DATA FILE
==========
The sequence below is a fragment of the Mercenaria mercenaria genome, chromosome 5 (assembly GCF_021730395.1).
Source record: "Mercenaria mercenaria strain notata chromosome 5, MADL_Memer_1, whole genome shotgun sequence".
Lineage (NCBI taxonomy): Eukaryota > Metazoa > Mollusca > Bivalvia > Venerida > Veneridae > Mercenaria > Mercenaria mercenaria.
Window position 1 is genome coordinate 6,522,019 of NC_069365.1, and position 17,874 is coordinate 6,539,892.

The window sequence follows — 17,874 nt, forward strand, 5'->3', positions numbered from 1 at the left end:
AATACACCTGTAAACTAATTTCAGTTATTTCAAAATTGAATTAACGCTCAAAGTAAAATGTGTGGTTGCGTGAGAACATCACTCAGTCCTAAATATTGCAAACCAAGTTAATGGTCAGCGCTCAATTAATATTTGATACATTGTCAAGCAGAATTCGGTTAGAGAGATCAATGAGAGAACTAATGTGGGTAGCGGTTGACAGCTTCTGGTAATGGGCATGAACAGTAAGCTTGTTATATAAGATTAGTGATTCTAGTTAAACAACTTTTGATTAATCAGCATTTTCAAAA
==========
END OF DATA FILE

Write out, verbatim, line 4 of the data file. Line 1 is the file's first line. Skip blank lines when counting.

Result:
Window position 1 is genome coordinate 6,522,019 of NC_069365.1, and position 17,874 is coordinate 6,539,892.